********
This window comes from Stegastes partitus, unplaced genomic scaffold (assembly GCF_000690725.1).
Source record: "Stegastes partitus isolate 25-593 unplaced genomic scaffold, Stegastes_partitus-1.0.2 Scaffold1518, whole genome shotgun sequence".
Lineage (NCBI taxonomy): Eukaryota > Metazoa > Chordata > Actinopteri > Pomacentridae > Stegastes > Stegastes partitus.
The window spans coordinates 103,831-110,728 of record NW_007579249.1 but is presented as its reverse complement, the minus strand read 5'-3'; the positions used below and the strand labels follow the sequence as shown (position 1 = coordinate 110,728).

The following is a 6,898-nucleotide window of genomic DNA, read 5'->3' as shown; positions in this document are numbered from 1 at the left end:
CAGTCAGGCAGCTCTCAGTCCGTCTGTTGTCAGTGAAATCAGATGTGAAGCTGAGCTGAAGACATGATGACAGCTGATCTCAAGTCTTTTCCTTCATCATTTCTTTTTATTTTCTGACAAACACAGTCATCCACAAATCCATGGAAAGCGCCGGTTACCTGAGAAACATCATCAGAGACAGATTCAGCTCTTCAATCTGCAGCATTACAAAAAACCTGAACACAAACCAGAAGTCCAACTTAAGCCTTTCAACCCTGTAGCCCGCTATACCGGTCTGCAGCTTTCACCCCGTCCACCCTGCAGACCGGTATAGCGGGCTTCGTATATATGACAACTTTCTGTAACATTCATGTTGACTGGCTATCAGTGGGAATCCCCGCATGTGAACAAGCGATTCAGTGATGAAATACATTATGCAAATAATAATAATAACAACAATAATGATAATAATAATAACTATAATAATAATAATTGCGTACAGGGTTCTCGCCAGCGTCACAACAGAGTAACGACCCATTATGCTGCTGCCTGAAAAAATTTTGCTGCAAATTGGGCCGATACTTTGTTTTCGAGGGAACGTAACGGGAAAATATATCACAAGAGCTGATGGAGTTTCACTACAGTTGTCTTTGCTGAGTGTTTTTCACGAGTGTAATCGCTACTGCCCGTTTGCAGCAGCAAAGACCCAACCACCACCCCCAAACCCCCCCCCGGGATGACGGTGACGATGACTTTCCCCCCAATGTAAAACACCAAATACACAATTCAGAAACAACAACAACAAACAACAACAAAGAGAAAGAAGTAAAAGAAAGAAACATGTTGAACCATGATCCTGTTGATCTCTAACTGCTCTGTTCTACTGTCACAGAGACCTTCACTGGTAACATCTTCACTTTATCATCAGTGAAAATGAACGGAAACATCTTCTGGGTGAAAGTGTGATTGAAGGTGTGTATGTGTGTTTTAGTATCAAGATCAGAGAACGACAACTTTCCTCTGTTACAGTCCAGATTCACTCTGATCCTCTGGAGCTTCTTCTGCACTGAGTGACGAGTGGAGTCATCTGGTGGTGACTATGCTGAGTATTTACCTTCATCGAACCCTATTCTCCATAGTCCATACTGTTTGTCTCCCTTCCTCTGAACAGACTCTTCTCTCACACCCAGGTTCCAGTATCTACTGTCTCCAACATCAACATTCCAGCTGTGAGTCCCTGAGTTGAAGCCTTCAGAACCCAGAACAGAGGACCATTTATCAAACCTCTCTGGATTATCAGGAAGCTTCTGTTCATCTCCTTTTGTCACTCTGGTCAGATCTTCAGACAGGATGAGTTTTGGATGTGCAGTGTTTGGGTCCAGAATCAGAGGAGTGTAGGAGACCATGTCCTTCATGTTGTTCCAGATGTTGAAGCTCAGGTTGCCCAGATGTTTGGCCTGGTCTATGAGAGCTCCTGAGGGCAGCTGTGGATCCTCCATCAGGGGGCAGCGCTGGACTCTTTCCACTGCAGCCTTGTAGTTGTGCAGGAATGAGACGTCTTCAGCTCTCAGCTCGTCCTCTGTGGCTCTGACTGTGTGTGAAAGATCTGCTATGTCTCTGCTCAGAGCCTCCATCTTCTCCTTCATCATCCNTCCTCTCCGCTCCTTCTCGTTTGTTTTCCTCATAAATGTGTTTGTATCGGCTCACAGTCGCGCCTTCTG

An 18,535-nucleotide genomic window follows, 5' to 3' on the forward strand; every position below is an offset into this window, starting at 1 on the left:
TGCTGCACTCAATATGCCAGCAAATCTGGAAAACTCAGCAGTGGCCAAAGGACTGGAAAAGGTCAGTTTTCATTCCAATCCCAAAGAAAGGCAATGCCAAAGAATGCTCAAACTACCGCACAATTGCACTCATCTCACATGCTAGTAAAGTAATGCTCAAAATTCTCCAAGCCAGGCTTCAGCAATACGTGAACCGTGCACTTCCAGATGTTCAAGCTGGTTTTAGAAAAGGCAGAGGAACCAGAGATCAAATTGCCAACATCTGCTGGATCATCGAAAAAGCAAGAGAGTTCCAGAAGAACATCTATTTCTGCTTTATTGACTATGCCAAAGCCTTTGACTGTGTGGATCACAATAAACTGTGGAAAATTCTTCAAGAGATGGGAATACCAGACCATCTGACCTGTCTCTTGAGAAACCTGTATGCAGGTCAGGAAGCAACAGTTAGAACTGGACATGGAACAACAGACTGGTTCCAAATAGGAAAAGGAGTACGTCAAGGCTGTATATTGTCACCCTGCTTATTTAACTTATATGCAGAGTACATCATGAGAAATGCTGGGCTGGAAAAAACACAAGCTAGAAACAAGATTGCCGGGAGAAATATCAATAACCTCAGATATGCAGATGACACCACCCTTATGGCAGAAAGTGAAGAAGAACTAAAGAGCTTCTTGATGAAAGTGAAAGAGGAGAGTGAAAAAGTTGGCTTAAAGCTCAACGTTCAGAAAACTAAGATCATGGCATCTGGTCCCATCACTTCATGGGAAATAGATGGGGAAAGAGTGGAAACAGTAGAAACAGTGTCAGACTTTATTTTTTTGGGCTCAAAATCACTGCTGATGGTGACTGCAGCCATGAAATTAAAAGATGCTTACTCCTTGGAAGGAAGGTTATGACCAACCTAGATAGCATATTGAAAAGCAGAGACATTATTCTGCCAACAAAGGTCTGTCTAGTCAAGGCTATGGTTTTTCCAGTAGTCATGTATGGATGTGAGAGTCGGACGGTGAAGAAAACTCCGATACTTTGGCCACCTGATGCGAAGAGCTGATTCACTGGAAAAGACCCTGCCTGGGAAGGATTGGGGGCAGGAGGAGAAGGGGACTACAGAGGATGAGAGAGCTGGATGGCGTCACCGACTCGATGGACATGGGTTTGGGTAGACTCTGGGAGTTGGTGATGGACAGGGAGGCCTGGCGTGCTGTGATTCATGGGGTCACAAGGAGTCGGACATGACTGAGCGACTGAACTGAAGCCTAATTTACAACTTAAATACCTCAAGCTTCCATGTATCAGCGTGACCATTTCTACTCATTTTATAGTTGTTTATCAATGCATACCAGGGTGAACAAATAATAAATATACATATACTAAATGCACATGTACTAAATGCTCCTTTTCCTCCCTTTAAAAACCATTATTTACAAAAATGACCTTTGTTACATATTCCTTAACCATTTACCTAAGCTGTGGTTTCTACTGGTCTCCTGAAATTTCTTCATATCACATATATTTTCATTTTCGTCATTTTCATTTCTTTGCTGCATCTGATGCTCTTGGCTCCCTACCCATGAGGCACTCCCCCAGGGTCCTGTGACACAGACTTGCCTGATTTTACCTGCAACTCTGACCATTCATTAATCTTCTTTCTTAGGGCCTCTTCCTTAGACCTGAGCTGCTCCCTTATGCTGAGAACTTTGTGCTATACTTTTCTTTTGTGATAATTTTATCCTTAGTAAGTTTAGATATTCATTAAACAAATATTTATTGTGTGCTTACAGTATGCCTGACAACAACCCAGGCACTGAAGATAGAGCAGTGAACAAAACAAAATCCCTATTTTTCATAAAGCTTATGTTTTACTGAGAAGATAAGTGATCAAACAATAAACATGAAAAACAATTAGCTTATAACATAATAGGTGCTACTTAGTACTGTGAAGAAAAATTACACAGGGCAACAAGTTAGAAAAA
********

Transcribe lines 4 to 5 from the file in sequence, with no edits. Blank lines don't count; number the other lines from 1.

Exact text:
The window spans coordinates 103,831-110,728 of record NW_007579249.1 but is presented as its reverse complement, the minus strand read 5'-3'; the positions used below and the strand labels follow the sequence as shown (position 1 = coordinate 110,728).

The following is a 6,898-nucleotide window of genomic DNA, read 5'->3' as shown; positions in this document are numbered from 1 at the left end: